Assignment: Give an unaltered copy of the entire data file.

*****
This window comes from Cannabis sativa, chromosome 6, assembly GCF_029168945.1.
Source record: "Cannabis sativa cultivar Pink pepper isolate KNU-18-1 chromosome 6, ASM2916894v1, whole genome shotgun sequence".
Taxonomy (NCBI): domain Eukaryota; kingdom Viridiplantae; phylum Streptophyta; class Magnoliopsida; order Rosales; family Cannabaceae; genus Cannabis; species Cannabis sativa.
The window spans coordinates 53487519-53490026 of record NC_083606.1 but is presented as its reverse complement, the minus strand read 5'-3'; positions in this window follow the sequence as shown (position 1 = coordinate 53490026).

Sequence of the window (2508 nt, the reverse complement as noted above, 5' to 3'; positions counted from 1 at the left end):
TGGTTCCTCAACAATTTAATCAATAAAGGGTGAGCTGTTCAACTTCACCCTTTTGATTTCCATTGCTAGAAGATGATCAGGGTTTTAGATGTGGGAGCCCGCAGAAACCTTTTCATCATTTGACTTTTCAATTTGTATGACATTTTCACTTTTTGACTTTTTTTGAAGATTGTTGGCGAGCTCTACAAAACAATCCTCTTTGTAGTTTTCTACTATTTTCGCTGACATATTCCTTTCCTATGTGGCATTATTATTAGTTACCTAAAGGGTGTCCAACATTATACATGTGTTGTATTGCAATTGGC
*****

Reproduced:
This window comes from Cannabis sativa, chromosome 6, assembly GCF_029168945.1.
Source record: "Cannabis sativa cultivar Pink pepper isolate KNU-18-1 chromosome 6, ASM2916894v1, whole genome shotgun sequence".
Taxonomy (NCBI): domain Eukaryota; kingdom Viridiplantae; phylum Streptophyta; class Magnoliopsida; order Rosales; family Cannabaceae; genus Cannabis; species Cannabis sativa.
The window spans coordinates 53487519-53490026 of record NC_083606.1 but is presented as its reverse complement, the minus strand read 5'-3'; positions in this window follow the sequence as shown (position 1 = coordinate 53490026).

Sequence of the window (2508 nt, the reverse complement as noted above, 5' to 3'; positions counted from 1 at the left end):
TGGTTCCTCAACAATTTAATCAATAAAGGGTGAGCTGTTCAACTTCACCCTTTTGATTTCCATTGCTAGAAGATGATCAGGGTTTTAGATGTGGGAGCCCGCAGAAACCTTTTCATCATTTGACTTTTCAATTTGTATGACATTTTCACTTTTTGACTTTTTTTGAAGATTGTTGGCGAGCTCTACAAAACAATCCTCTTTGTAGTTTTCTACTATTTTCGCTGACATATTCCTTTCCTATGTGGCATTATTATTAGTTACCTAAAGGGTGTCCAACATTATACATGTGTTGTATTGCAATTGGC